You Caught My Eye!

Today I found that a gecko had taken up residence in my garage. It was a markedly melanistic version of the leopard variety. It was also very fast. And it didn’t want to discuss whether or not it was fully documented. As leopard geckos come from Iran and Pakistan, I thought that documentation might be important. For convenience, we can use the initials LG as a name for my visitor.

Whether he, she or it was or was not an illegal alien isn’t the issue that I wish to draw your attention to, however. It is the process of our perception that is interesting. In the case of LG and me, it was a slight movement in my peripheral vision that caused me to turn, dilate my pupils and focus. Two or three seconds later, I said “Oooh!” and it scurried out and disappeared.

This experience fits nicely in with a new paper by Kietzmann et al from the U of Osnabrück on the interplay between overt visual attention and the perceptual outcome (1). So my contralateral visual cortex was booming away with mid-frequency gamma-band activity as LG grabbed my attention, followed by a screeching high-frequency gamma band activity as I put together what it was.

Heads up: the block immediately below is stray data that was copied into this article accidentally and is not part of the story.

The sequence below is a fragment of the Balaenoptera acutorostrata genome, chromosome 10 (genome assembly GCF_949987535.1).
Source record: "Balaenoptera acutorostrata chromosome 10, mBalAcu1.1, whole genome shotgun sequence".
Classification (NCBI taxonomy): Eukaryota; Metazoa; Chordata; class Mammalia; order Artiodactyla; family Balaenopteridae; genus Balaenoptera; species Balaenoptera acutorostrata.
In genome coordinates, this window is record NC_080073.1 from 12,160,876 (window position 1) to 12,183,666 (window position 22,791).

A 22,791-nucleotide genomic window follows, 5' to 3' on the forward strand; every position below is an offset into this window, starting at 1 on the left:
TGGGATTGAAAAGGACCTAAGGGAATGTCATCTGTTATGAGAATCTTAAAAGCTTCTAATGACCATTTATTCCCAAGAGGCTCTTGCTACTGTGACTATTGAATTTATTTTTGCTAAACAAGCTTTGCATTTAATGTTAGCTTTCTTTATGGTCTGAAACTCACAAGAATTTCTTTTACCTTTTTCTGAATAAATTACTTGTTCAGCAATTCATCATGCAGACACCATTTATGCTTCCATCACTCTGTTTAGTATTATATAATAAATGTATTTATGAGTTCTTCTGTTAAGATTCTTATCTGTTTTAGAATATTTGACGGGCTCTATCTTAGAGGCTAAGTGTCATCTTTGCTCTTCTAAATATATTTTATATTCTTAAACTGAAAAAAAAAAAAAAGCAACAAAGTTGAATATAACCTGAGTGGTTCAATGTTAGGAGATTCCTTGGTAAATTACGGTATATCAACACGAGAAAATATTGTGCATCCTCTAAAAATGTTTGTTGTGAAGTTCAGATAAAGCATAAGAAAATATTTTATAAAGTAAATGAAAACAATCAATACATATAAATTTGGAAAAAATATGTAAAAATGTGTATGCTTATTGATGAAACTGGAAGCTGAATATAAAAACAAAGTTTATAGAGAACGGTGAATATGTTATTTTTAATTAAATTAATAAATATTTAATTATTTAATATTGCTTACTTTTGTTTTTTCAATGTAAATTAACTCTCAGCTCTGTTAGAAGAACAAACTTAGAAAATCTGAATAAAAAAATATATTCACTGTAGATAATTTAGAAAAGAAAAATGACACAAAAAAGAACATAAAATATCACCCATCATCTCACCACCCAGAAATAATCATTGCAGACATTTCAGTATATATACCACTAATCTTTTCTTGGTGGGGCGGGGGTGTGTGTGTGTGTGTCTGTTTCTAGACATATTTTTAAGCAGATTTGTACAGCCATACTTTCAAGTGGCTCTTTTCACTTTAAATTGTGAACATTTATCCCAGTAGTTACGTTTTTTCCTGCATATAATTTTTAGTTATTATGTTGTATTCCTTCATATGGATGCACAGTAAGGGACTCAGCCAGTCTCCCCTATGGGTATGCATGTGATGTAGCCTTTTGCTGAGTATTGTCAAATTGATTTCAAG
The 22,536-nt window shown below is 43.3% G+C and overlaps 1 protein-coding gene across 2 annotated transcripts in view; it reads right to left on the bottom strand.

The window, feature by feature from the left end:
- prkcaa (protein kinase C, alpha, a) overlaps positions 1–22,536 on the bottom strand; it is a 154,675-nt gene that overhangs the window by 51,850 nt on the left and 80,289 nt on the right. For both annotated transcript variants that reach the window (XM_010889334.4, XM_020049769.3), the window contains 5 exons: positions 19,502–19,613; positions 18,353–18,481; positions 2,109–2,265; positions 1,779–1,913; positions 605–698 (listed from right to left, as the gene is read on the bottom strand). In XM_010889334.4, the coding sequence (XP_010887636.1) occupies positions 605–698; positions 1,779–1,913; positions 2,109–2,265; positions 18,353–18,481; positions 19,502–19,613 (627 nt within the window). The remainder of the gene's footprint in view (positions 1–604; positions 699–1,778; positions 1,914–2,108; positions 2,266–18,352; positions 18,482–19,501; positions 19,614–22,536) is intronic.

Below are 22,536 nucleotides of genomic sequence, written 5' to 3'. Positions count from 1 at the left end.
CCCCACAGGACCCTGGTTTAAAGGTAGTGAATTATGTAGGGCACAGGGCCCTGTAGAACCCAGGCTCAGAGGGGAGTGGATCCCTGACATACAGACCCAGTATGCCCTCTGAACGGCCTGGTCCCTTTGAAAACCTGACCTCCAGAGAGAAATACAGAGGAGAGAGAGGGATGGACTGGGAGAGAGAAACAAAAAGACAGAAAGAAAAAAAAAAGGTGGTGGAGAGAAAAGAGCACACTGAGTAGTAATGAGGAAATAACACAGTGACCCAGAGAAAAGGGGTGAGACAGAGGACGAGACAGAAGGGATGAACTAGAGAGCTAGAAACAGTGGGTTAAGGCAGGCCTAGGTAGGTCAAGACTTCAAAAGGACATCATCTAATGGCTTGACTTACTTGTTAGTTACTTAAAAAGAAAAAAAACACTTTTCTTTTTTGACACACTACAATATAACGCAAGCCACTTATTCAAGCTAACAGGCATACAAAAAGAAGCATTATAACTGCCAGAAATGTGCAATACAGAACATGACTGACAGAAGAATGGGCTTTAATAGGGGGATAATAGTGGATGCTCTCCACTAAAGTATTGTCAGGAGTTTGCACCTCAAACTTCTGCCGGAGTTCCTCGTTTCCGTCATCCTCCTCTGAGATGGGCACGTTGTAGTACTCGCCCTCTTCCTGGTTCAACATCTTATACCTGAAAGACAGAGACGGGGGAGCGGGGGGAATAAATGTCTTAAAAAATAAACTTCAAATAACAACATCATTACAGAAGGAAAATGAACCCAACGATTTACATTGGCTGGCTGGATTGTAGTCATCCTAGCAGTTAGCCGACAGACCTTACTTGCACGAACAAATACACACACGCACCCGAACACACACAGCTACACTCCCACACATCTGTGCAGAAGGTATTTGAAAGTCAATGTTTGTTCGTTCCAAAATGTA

Kietzmann et al’s experiments were of course lab based with fancy eye motion kit set up. Almost 70 subjects were given images to look at. They pressed a button and said what they perceived them to be. Images came in groups of three so that an image could look like one thing. With slight alterations of lines it would look like something else. But in each of these groups of three, there was one image that was neither fish nor fowl, that is, it was ambiguous.

The current big argument out there is does the act of paying attention precede the perception of what your seeing, or do you pay attention after you think you recognize something. Kietzmann et al’s results indicate the former and I am happy to concur wholeheartedly after my unexpected meeting with LG.

My big problem now? Is LG hiding out in my garage or just visiting? If the latter, are my spiders going to get teed-off as they will have competition for the flies and insects that wander to and fro in there when I’m not looking?


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